1775: The United States Marine Corps is founded by Captain Samuel Nicholas at Tun Tavern in Philadelphia, Pennsylvania, by a resolution of the Second Continental Congress.
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Major Samuel Nicholas, the First Commandant of USMC and the Corps' Seal

1821: The struggle for the Panamanian independence begins when the population of Los Santos got up against Spanish rulers. It has the tradition that the head of this revolt for freedom was Rufina Alfaro, a young lady of the town, who became the symbol of national independence. She led a march of Panamanian revolutionaries in which she shouted Viva la Libertad (=Long live Freedom). The revolutionaries took the Spanish barracks with stones and sticks and at dawn of 10 November, 1821, they had achieved the desired freedom, without spilling a single drop of blood.

1944: The ammunition ship USS "Mount Hood" (AE-11) (Cdr. Harold A. Turner) explodes at Seeadler Harbour, M****, Admiralty Islands. The repair ship USS "Mindanao" (ARG-3) which was broadside-on to the blast about 300 yards (275 m) away, was heavily damaged by the explosion and 180 men of her crew were killed or injured.

1945: The peak of the Indonesian National Revolution was reached, with the Battle of Surabaya fought between pro-Independence Indonesian soldiers and militia against British and Dutch troops. At dawn on 10 November, a day now commemorated in Indonesia as Heroes' Day, British troops began a methodical advance through the city under the cover of naval and air bombardment. Fighting was heavy with British troops clearing buildings room by room and consolidating their gains. Despite the fanatical resistance of Indonesians, half the city was conquered in three days and the fighting over in three weeks. At least 6,000 Indonesians died and perhaps 200,000 fled the devastated city. British and Indian casualties totalled approximately 600.
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1971: In Cambodia, Khmer Rouge forces attack the city of Phnom Penh and its airport, killing 44, wounding at least 30 and damaging nine aircraft.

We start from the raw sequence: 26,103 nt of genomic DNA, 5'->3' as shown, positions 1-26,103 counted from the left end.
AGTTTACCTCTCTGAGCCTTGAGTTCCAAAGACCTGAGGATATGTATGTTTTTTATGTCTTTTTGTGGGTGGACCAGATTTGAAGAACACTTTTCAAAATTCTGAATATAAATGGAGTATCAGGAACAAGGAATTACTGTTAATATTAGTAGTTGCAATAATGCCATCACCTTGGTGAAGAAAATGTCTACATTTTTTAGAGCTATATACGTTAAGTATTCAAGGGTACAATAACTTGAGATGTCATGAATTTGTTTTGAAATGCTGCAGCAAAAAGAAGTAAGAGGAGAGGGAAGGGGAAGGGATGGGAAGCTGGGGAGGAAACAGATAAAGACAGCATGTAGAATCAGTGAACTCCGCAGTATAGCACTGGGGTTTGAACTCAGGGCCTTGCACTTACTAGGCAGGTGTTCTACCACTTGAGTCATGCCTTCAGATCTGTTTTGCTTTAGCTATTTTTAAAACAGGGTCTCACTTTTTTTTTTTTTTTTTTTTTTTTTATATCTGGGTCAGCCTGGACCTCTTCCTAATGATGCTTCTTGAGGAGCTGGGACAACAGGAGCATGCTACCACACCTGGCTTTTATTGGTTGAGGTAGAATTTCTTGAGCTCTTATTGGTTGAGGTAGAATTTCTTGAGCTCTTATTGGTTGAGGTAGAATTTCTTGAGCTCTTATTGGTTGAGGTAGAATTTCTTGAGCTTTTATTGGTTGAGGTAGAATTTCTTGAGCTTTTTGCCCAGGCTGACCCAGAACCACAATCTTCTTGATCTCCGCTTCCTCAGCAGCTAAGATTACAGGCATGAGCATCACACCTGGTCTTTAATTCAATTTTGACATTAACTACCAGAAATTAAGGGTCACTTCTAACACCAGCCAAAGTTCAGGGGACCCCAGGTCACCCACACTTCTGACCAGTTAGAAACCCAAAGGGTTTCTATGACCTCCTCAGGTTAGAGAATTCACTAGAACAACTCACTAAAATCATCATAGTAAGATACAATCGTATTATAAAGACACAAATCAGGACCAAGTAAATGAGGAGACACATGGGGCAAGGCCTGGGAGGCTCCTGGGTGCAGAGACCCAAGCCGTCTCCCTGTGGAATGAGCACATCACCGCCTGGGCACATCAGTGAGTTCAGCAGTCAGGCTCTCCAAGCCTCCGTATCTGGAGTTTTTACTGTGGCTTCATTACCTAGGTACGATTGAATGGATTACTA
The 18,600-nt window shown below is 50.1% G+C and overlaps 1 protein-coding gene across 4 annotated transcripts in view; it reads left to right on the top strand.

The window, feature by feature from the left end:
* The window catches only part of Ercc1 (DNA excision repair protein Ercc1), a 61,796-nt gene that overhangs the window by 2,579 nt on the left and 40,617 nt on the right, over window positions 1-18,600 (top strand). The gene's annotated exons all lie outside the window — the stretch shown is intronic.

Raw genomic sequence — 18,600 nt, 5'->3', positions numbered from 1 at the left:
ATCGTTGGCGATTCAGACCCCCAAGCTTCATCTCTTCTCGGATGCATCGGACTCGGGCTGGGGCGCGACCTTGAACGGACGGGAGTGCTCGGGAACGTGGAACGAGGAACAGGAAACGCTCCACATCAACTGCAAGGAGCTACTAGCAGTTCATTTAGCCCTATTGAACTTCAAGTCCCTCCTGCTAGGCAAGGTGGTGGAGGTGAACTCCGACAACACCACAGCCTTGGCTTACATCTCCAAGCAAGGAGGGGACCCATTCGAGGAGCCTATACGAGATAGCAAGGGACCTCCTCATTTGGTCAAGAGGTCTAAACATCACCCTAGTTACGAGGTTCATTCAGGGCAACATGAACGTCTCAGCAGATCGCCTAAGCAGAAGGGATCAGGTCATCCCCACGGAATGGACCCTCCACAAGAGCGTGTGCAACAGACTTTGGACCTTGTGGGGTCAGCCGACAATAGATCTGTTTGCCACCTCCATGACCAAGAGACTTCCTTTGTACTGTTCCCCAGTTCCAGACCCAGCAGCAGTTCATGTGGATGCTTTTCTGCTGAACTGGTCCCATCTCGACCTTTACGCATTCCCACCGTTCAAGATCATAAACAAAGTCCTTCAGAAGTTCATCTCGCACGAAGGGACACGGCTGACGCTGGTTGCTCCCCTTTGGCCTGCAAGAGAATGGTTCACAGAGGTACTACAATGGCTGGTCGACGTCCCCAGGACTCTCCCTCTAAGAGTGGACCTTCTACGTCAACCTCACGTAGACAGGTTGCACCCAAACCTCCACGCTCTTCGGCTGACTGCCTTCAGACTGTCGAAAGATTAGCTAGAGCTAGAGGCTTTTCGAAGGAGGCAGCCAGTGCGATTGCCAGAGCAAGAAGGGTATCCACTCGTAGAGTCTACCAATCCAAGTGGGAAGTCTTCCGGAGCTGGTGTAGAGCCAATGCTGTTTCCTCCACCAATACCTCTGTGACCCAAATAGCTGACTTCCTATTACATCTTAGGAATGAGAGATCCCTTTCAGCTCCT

11-16-2010, 03:48 AM
1776: During the American War for Independence, the Battle of Fort Washington occurs. A 8,000-strong Anglo-Hessian army under Lt. Gen. Wilhelm Reichsfreiherr zu Innhausen und Knyphausen, surrounded and captured Fort Washington, a fortified position near the north end of Manhattan Island, defended by 3,000 American Revolutionaries under Col. Robert Magaw. The Hessians suffered 84 killed, 374 wounded, while American casualties accounted for 59 killed, 96 wounded. 2,838 Americans made prisoners. The British renamed it Fort Knyphausen.
Tablet commemorating the location of Fort Washington

1805: During the War of the Third Coalition, the Battle of Schöngrabern occurs. A 7,300-strong Russian army under Prince Pyotr Ivanovich Bagration, was engaged by the French Murat's Corps (ca 20,600 troops) commanded by the Marshal of France Joachim-Napoléon Murat at Schöngrabern, near Hollabrunn in Lower Austria. After sustaining several French assaults and holding the position for some six hours, Bagration was driven out and executed a skilled and organised withdrawal to retire northeast to join the main Russian army. His skillful defence in the face of superior forces successfully delayed the French enough for the Russian forces of Kutusov and Buxhowden to unite at Brünn on 18 November 1805.
The equestrian statue of Prince Bagration in Moscow

1912: During the First Balkan War, the three-day Battle of Monastir, opens. Following the Ottoman defeat in the Battle of Kumanovo, the Ottoman Vardar Army (Zekki Pasha) retreated towards the city of Monastir (today's Bitola, FYROM). There the Ottomans consolidated their units. The Ottoman 7th Corps (Fetis Pasha) held the left flank; the 6th Corps (Djavid Pasha) held the centre, while the 5th Corps (Kara Said Pasha) held the right. The main part of the Serbian 1st Army (108,544 men under Vojvoda Petar Bojović), strengthened with a division from the 3rd Army, advanced against the city but suffered heavily due to the open and muddy terrain and the heavy Ottoman artillery fire. On 18 November and after successful Serbian counter-artillery fire, the Ottoman guns silenced. The Serbian right flank then pushed past the defences of the Vardar Army and on the 19 the first Serb units entered Monastir. The demoralized Ottomans suffered heavy casualties in the Battle of Monastir. They lost 3,000 men killed or wounded (including Fetis Pasha), almost 10% of their strength. The Serbs suffered ca 2,600 killed or wounded.
The dead crew of an Ottoman arty gun; battle of Monastir

1940: In response to Germany's leveling of Coventry, 131 RAF Bomber Command aircraft make raids on four Hamburg targets.

1942: U.S. and Australian forces join up for the assault on the last Japanese stronghold in Northern Papua, the Buna-Gona bridgehead. When the allies attacked on three fronts beginning on 16 November (the U.S. 32nd Infantry Division commanded by Major General Edwin F. Harding launched the initial attack), they were immediately stymied by the excellent Japanese defensive position.